After finding our hotel rooms we leave for a short drive to the village of Cuilapa where we will visit the only hospital in the area.  We were not looking forward to this trip as our memories of last years similar visit were still with us. Then we left the hospital crying over the sad condition of the health facility. This year most of us left with smiles.  I guess this is relative, since several on their first mission couldn’t understand our happiness. Even though “Property of the Glens Falls Hospital” was still stenciled on furniture and medical equipment identifying the source of the discarded articles, we were encouraged that improvements had taken place.   There was not the smell of sickness, dirty diapers, and medical waste in the crowded rooms and patient wards. We did not see the fear of mothers as they held their very sick infant.  There was not that look from patients, who last year seemed to believe that we would be the ones to bring them help. The stuffed animals given to all the children were really appreciated. All patients enjoyed the magic of seeing their pictures in the playback mode of our digital cameras. We believe this difference is in large part due to a new hospital administration, and the commitment of President Berger to improve health care in his country. Our annual hospital visit still helps us realize why we are here and what is ahead for us in our clinics.  Back on the school bus and off to our “home” and a good meal. Into bed by 9:30, 5:45 breakfast comes soon!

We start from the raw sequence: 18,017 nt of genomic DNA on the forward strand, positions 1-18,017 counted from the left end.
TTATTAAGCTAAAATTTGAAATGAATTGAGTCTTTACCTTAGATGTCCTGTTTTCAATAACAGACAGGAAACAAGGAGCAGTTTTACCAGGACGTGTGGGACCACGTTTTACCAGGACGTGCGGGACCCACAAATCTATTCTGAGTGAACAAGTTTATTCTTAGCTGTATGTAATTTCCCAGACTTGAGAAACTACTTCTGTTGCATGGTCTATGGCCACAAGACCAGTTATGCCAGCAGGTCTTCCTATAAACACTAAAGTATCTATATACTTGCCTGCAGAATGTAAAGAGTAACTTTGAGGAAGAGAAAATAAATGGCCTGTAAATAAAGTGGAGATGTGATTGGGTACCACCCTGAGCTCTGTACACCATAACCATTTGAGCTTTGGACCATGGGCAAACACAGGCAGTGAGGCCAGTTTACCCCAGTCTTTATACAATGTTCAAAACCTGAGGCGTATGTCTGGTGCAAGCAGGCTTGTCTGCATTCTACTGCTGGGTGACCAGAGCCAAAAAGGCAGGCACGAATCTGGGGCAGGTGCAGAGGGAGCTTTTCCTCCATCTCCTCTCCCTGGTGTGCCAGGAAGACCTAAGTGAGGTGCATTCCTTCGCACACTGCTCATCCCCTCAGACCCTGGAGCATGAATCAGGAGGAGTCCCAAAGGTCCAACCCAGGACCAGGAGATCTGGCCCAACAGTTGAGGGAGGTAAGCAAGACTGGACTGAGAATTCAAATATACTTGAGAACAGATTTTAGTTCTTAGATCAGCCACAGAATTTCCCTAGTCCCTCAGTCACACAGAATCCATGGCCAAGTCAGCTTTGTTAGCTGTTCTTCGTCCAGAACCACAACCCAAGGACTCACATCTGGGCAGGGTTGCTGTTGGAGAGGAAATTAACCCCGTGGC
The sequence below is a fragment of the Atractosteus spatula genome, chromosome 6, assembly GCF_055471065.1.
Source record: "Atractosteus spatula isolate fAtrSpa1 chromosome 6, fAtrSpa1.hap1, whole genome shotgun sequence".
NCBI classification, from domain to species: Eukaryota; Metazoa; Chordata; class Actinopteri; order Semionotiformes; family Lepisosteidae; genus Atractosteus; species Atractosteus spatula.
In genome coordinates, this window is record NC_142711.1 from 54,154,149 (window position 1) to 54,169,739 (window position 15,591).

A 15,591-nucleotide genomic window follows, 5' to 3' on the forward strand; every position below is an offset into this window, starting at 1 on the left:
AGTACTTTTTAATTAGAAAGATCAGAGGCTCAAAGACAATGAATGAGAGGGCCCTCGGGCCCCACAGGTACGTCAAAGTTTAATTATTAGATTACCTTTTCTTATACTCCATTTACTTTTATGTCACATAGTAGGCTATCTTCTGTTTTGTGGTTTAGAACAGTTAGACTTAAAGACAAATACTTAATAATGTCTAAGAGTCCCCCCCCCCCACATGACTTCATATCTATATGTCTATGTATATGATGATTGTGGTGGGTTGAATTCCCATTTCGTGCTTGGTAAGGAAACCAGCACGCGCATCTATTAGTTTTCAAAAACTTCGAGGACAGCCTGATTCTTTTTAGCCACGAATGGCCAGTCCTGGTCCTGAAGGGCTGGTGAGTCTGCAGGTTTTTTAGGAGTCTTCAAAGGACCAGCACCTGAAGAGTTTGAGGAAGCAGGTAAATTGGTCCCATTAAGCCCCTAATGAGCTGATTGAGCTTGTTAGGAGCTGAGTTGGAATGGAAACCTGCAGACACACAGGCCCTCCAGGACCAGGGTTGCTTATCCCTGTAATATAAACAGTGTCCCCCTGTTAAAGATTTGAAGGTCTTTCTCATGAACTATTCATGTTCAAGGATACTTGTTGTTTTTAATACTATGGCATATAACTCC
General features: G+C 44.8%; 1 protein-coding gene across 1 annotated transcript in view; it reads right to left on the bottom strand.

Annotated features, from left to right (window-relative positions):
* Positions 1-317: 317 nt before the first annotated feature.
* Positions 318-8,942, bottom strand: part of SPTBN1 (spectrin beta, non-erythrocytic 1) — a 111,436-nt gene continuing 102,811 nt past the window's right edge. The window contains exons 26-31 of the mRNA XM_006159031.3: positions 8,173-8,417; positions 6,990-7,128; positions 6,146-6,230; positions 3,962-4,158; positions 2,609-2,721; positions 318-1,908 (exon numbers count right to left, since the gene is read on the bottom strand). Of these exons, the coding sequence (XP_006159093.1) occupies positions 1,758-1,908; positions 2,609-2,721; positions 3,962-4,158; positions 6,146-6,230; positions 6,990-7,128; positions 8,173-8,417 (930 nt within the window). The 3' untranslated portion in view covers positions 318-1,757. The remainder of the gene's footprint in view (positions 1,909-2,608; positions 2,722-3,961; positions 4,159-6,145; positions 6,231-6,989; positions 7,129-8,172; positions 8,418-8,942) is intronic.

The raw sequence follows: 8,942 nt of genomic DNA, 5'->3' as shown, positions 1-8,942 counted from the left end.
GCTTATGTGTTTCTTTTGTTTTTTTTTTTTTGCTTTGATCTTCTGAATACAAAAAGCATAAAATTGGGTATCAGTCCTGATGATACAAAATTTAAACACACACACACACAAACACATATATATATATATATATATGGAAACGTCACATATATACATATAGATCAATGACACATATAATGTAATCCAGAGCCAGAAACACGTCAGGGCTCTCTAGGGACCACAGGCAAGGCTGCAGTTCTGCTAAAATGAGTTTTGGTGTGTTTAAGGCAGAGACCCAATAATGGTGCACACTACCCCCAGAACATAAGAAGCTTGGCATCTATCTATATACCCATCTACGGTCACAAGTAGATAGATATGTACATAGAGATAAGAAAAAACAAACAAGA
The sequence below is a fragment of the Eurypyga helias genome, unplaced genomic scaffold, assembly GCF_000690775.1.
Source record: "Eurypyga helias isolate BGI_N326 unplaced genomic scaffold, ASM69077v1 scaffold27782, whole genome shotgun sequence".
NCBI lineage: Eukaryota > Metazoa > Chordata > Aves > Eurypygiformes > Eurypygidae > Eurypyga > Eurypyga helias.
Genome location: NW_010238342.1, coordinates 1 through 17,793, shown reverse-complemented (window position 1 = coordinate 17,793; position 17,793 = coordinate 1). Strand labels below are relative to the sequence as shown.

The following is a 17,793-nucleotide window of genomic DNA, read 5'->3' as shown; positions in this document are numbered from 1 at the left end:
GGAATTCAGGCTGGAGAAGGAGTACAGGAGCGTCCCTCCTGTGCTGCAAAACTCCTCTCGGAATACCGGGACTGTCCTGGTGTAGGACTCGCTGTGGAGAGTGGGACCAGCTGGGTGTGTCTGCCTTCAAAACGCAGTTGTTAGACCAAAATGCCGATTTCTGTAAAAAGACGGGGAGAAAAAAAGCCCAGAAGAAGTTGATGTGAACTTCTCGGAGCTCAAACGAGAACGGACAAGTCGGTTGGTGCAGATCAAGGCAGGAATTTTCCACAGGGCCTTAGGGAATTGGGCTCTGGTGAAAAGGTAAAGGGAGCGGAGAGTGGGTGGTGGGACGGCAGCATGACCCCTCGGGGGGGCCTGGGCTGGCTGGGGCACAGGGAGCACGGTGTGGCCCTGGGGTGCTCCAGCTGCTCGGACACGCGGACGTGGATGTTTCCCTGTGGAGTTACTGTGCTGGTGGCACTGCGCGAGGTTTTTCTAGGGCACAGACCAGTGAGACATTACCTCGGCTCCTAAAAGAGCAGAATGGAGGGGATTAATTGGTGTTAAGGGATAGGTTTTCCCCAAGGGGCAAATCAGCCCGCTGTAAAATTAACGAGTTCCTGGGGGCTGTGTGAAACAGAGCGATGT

Linda LaBlanc applying fluoride to a young patient.